School officials say they expect to receive a total of $125.6 million for the 2014-15 fiscal year, but expect to spend more, leaving a deficit of about $1.4 million. Officials expect to make up that shortfall by dipping into a $14.4-million reserve fund. The budget for the current year is $115 million.
David Jaynes, assistant superintendent of administrative services, said that while there is a “huge dependence upon the state for our funding,” overall, state education funding amounts to “more than we anticipated,” he said.
Burbank Unified plans to receive $673 more to spend on each student compared to last year, although that amount comes in $56 less than the California average.
Burbank school officials will receive $8,441 for each student in kindergarten through third grade, and $7,759 for kids in grades fourth through sixth. The district will receive $7,990 for seventh and eighth graders and $9,489 for each high school student.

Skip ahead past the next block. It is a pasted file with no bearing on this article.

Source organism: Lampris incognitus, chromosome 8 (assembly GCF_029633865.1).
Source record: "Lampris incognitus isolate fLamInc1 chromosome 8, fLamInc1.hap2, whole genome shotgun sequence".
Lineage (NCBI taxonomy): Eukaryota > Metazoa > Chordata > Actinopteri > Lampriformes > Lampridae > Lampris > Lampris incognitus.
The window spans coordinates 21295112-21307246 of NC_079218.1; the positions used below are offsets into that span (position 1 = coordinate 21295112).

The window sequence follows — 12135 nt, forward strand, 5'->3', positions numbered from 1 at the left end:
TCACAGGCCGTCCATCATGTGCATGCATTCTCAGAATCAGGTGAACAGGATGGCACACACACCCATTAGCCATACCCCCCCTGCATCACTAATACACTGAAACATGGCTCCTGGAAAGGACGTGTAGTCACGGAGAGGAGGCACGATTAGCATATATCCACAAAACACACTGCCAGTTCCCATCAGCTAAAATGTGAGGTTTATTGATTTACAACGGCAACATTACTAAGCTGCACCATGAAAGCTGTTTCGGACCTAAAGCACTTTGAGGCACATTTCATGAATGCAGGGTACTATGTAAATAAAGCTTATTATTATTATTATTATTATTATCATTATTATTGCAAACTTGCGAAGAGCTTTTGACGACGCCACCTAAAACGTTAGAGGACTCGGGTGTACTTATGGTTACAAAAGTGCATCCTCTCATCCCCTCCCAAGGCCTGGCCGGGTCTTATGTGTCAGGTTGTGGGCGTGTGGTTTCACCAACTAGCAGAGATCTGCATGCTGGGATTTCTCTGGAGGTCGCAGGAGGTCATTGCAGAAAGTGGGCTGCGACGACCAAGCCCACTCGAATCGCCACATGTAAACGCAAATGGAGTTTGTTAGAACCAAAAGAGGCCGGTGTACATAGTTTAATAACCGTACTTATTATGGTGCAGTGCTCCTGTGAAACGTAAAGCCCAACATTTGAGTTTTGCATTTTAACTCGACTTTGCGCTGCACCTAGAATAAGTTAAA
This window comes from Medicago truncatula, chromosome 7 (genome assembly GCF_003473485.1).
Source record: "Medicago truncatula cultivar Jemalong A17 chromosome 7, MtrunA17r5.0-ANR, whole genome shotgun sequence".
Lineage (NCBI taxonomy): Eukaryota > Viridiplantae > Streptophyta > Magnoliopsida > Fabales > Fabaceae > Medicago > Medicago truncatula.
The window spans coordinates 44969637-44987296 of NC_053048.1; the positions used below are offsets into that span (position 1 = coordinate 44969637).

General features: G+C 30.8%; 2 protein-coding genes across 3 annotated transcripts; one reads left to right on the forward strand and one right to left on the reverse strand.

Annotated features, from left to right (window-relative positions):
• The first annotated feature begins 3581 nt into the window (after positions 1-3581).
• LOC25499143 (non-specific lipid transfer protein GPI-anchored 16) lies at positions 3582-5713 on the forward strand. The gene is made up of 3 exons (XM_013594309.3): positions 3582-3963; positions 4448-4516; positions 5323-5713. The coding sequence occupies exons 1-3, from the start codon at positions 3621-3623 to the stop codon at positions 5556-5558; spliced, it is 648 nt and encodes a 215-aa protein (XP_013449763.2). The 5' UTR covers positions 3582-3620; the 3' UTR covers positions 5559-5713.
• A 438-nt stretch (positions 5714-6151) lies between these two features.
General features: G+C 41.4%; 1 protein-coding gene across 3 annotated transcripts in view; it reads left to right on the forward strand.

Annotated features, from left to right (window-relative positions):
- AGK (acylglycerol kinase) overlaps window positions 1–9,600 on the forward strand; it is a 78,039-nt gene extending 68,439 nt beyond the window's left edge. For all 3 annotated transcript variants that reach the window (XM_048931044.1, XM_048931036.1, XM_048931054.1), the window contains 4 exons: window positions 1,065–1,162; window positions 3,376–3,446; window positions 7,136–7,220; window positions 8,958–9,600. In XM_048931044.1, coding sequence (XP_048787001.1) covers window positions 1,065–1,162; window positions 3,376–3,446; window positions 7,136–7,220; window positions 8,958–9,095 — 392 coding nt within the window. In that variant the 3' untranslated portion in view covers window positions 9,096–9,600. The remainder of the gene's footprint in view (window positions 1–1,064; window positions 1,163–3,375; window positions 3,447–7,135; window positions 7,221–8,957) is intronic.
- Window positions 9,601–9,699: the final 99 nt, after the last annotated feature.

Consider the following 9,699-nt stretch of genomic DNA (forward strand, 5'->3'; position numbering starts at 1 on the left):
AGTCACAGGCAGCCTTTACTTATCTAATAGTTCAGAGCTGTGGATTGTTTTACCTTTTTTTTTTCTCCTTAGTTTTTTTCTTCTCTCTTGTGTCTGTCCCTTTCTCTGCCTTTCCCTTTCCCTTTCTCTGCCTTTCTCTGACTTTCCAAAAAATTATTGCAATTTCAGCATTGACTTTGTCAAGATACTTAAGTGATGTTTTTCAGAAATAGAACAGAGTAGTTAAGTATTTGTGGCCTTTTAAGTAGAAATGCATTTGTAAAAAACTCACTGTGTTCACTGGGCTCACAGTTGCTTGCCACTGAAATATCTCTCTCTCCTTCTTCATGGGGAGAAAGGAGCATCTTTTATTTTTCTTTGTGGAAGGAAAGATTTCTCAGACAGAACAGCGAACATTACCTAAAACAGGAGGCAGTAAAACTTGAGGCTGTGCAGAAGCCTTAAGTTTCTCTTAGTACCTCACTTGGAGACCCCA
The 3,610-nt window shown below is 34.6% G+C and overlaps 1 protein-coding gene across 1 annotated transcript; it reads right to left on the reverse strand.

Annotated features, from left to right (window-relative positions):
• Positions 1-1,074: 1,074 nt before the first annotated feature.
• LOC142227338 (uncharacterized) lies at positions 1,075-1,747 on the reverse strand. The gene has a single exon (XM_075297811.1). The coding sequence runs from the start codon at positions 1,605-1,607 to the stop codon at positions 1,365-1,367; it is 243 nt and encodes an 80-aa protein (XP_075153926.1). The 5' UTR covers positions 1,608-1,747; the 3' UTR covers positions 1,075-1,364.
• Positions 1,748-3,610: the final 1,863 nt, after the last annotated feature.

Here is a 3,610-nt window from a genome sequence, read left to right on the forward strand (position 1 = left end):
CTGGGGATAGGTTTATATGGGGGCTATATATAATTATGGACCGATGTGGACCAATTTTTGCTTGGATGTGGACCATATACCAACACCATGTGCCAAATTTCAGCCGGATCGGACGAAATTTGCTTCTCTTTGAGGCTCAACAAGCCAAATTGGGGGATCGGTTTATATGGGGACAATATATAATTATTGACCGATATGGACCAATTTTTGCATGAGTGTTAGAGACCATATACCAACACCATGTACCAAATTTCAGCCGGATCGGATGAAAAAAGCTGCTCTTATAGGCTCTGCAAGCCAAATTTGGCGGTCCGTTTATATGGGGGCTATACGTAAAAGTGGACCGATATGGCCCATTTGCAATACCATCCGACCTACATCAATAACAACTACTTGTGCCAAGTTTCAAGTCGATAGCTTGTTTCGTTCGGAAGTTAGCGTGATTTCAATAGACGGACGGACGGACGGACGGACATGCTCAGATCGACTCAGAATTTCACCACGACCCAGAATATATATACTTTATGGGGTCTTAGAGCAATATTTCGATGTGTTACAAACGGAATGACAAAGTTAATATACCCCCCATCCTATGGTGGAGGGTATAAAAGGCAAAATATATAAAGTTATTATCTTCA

The new state-funding method aims to close the achievement gap among certain student subgroups. School districts with at least 55% of total enrollment made up of low-income students, those learning English and those in foster care receive additional dollars.
In Burbank, 42% of the district’s roughly 15,000 students qualify under that criteria.
In neighboring Glendale, about 57% of the district’s 26,000 students meet those qualifications, qualifying that district for additional funding.
In total, 84% of its 2014-15 spending will go toward Burbank Unified employees’ salaries or benefits.
Follow Kelly Corrigan on Twitter: @kellymcorrigan.
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